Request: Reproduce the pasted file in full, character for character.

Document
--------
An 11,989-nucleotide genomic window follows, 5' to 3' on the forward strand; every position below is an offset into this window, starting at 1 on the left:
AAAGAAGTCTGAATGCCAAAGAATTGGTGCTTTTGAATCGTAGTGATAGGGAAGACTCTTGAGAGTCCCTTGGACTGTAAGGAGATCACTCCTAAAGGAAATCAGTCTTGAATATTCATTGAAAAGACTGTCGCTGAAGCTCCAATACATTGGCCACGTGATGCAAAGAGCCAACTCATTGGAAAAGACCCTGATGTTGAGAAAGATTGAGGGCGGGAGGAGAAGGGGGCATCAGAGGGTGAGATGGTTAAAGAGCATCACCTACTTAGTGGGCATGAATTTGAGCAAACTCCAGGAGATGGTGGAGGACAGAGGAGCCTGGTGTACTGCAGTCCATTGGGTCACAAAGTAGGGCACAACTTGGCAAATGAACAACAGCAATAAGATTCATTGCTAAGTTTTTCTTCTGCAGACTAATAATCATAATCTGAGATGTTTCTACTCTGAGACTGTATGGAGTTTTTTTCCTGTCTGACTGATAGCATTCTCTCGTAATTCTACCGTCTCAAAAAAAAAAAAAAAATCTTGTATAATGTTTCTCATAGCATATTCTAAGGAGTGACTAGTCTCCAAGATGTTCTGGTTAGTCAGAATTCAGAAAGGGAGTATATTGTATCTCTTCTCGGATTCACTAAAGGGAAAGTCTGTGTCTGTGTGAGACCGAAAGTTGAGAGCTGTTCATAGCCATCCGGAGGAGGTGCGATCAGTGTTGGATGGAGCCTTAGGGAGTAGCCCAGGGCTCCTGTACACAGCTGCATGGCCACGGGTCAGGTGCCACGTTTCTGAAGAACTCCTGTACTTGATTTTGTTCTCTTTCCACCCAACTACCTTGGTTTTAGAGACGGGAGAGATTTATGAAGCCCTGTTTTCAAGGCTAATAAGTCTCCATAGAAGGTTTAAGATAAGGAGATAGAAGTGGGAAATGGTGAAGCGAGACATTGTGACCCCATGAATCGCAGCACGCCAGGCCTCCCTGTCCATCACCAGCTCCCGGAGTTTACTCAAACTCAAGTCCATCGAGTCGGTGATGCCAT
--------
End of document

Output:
An 11,989-nucleotide genomic window follows, 5' to 3' on the forward strand; every position below is an offset into this window, starting at 1 on the left:
AAAGAAGTCTGAATGCCAAAGAATTGGTGCTTTTGAATCGTAGTGATAGGGAAGACTCTTGAGAGTCCCTTGGACTGTAAGGAGATCACTCCTAAAGGAAATCAGTCTTGAATATTCATTGAAAAGACTGTCGCTGAAGCTCCAATACATTGGCCACGTGATGCAAAGAGCCAACTCATTGGAAAAGACCCTGATGTTGAGAAAGATTGAGGGCGGGAGGAGAAGGGGGCATCAGAGGGTGAGATGGTTAAAGAGCATCACCTACTTAGTGGGCATGAATTTGAGCAAACTCCAGGAGATGGTGGAGGACAGAGGAGCCTGGTGTACTGCAGTCCATTGGGTCACAAAGTAGGGCACAACTTGGCAAATGAACAACAGCAATAAGATTCATTGCTAAGTTTTTCTTCTGCAGACTAATAATCATAATCTGAGATGTTTCTACTCTGAGACTGTATGGAGTTTTTTTCCTGTCTGACTGATAGCATTCTCTCGTAATTCTACCGTCTCAAAAAAAAAAAAAAAATCTTGTATAATGTTTCTCATAGCATATTCTAAGGAGTGACTAGTCTCCAAGATGTTCTGGTTAGTCAGAATTCAGAAAGGGAGTATATTGTATCTCTTCTCGGATTCACTAAAGGGAAAGTCTGTGTCTGTGTGAGACCGAAAGTTGAGAGCTGTTCATAGCCATCCGGAGGAGGTGCGATCAGTGTTGGATGGAGCCTTAGGGAGTAGCCCAGGGCTCCTGTACACAGCTGCATGGCCACGGGTCAGGTGCCACGTTTCTGAAGAACTCCTGTACTTGATTTTGTTCTCTTTCCACCCAACTACCTTGGTTTTAGAGACGGGAGAGATTTATGAAGCCCTGTTTTCAAGGCTAATAAGTCTCCATAGAAGGTTTAAGATAAGGAGATAGAAGTGGGAAATGGTGAAGCGAGACATTGTGACCCCATGAATCGCAGCACGCCAGGCCTCCCTGTCCATCACCAGCTCCCGGAGTTTACTCAAACTCAAGTCCATCGAGTCGGTGATGCCAT